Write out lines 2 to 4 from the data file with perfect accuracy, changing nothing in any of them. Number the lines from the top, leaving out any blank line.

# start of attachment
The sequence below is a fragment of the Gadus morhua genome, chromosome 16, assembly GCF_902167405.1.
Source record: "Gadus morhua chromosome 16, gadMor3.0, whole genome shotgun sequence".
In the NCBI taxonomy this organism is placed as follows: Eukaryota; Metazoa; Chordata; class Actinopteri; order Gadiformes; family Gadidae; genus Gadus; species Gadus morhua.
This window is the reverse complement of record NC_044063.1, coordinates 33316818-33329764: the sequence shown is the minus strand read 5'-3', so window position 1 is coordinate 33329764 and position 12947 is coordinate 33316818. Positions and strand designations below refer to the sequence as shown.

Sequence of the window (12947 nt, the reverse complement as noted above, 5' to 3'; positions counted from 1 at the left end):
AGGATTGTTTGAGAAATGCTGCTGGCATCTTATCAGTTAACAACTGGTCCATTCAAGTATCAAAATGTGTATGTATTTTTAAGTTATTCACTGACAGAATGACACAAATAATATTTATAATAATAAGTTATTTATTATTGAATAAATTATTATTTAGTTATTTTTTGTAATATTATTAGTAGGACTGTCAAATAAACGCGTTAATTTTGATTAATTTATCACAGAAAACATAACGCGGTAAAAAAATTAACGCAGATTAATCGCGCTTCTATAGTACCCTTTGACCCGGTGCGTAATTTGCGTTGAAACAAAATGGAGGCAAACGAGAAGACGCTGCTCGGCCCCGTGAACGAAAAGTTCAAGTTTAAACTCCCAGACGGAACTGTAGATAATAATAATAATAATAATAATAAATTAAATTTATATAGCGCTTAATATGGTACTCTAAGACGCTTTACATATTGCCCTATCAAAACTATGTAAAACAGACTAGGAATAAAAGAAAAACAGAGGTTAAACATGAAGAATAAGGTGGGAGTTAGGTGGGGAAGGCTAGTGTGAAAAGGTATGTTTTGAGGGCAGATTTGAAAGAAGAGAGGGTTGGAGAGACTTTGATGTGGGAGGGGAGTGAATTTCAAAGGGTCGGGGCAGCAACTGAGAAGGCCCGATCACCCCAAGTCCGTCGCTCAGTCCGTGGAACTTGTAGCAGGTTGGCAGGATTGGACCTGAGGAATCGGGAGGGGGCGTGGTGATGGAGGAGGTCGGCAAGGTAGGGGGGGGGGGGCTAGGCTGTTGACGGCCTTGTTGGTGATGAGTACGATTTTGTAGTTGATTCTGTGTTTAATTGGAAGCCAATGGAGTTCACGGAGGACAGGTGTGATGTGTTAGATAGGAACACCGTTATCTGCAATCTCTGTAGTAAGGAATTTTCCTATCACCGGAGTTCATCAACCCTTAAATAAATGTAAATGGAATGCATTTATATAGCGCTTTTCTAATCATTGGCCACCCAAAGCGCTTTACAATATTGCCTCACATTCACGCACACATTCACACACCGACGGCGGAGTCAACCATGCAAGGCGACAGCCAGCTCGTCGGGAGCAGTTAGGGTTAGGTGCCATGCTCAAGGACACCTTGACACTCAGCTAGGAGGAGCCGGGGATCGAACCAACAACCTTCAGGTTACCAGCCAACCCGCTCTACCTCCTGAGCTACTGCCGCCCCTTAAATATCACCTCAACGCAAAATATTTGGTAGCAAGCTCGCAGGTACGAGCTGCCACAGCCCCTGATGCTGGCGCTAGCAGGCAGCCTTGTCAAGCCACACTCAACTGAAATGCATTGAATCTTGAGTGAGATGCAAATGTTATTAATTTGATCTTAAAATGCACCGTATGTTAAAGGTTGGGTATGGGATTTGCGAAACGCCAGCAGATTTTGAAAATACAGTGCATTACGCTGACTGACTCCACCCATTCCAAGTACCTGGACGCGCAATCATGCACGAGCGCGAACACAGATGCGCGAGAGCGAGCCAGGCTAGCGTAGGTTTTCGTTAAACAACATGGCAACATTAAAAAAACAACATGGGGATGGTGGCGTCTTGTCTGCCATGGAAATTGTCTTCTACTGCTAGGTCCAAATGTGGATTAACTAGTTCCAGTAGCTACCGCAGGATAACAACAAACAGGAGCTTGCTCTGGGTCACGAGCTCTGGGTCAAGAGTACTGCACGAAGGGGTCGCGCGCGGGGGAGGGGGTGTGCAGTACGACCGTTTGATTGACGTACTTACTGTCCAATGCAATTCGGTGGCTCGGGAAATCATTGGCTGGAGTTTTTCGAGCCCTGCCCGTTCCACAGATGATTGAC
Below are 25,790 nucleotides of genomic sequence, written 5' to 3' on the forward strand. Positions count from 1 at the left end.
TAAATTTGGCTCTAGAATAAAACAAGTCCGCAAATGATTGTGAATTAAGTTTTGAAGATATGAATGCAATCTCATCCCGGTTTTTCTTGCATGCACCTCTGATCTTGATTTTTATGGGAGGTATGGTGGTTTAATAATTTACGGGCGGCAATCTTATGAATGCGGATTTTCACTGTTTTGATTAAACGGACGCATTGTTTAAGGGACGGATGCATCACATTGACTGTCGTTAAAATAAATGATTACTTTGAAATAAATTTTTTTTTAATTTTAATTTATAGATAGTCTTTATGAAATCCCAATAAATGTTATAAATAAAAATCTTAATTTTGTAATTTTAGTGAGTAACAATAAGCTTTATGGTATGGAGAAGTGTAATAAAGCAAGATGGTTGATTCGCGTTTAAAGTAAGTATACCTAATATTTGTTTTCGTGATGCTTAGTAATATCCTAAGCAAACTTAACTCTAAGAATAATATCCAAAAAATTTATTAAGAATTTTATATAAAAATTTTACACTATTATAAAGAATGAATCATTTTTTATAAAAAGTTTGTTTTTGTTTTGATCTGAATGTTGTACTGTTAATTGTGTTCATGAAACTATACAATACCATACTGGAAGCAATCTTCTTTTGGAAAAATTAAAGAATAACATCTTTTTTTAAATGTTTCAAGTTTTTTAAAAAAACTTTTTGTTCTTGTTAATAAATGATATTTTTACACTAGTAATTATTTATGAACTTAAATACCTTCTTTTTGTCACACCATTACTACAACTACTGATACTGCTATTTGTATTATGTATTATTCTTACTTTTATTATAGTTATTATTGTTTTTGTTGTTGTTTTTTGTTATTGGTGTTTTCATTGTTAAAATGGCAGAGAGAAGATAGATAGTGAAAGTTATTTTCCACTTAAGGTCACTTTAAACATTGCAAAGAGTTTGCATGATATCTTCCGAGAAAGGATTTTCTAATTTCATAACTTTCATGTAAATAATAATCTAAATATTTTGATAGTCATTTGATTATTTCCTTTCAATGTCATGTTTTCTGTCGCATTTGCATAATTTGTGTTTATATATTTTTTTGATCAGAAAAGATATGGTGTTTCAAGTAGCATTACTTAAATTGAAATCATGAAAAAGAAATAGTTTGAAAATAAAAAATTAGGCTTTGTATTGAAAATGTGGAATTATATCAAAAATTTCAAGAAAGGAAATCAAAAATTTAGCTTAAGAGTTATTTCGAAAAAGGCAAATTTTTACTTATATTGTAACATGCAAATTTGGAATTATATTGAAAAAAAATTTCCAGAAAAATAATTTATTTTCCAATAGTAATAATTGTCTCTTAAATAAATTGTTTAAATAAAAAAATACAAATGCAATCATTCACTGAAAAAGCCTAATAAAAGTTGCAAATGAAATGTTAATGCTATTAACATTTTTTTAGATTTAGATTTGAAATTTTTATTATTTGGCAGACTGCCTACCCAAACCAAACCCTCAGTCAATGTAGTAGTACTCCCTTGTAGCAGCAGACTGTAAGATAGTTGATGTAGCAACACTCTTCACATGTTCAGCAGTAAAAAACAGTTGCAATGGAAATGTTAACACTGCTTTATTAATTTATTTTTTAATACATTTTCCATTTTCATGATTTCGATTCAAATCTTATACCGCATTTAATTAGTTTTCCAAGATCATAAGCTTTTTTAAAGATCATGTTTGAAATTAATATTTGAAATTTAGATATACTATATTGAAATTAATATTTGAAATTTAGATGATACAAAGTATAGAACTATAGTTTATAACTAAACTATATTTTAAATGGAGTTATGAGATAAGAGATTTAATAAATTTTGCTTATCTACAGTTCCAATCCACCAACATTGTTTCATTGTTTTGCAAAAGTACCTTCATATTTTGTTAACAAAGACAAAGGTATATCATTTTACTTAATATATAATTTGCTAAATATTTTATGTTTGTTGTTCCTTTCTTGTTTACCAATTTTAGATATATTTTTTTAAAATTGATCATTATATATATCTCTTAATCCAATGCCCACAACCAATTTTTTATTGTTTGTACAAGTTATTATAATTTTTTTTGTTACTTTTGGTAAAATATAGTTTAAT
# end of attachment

Source record: "Gadus morhua chromosome 16, gadMor3.0, whole genome shotgun sequence".
In the NCBI taxonomy this organism is placed as follows: Eukaryota; Metazoa; Chordata; class Actinopteri; order Gadiformes; family Gadidae; genus Gadus; species Gadus morhua.
This window is the reverse complement of record NC_044063.1, coordinates 33316818-33329764: the sequence shown is the minus strand read 5'-3', so window position 1 is coordinate 33329764 and position 12947 is coordinate 33316818. Positions and strand designations below refer to the sequence as shown.